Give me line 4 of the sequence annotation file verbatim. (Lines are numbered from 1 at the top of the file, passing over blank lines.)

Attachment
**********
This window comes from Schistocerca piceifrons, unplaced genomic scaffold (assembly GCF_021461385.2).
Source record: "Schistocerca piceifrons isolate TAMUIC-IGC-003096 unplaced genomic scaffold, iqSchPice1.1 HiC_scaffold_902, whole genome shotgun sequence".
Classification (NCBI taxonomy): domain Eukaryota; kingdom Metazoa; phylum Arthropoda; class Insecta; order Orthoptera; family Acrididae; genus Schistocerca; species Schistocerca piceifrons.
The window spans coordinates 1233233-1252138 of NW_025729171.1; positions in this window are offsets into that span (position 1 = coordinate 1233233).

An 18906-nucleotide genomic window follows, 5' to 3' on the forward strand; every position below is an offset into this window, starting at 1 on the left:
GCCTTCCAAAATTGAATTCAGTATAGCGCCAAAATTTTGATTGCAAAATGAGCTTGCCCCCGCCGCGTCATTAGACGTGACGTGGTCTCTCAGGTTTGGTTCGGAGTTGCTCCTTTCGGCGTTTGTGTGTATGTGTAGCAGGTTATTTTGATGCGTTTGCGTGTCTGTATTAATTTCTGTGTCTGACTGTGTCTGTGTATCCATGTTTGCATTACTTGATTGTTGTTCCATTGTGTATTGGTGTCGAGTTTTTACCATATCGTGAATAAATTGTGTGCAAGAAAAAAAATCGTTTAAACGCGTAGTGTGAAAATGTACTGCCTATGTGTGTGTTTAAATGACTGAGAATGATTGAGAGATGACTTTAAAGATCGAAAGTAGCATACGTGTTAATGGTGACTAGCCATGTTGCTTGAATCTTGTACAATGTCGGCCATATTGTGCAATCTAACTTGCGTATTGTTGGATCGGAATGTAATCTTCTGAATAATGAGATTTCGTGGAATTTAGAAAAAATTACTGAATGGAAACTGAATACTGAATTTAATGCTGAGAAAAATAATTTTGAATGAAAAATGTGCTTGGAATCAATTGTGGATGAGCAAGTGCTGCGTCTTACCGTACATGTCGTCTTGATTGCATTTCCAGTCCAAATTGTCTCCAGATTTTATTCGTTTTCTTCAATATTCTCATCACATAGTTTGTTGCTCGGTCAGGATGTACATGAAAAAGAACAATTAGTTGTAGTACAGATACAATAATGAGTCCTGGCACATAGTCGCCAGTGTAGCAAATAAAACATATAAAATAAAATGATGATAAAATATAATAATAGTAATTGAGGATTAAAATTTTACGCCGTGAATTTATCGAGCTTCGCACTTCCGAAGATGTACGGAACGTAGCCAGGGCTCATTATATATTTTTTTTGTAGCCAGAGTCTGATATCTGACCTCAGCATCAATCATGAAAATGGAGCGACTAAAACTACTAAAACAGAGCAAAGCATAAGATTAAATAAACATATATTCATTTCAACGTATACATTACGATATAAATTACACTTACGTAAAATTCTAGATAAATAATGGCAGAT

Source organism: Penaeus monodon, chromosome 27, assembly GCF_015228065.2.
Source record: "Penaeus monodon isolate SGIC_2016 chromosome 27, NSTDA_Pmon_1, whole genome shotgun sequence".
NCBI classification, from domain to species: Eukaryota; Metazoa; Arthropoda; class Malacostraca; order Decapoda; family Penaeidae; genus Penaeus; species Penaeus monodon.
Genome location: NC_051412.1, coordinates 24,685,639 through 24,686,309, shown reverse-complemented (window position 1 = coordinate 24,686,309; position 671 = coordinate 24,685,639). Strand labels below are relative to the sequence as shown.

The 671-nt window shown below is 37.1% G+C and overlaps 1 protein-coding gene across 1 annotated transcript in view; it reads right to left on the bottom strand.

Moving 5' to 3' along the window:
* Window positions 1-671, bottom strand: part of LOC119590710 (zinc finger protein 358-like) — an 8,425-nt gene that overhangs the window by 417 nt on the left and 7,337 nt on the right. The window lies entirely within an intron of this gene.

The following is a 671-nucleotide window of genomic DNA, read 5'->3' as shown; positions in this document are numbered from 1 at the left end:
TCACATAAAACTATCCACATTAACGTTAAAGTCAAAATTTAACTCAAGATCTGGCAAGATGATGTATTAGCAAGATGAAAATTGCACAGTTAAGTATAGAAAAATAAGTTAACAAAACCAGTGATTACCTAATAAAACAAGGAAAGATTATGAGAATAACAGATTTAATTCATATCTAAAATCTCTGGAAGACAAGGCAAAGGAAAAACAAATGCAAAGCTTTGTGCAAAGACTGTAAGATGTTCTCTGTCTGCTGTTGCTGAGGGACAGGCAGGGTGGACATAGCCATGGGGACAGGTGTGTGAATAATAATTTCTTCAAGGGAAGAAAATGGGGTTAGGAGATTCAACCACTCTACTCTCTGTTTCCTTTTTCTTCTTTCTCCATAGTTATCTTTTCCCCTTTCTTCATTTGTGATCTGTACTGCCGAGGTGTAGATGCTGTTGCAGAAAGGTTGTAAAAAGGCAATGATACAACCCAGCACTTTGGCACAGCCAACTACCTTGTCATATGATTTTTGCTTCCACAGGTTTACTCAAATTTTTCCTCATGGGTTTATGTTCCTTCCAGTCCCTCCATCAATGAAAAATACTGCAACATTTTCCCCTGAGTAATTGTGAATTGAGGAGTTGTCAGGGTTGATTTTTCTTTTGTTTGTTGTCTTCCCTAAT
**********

The window spans coordinates 1233233-1252138 of NW_025729171.1; positions in this window are offsets into that span (position 1 = coordinate 1233233).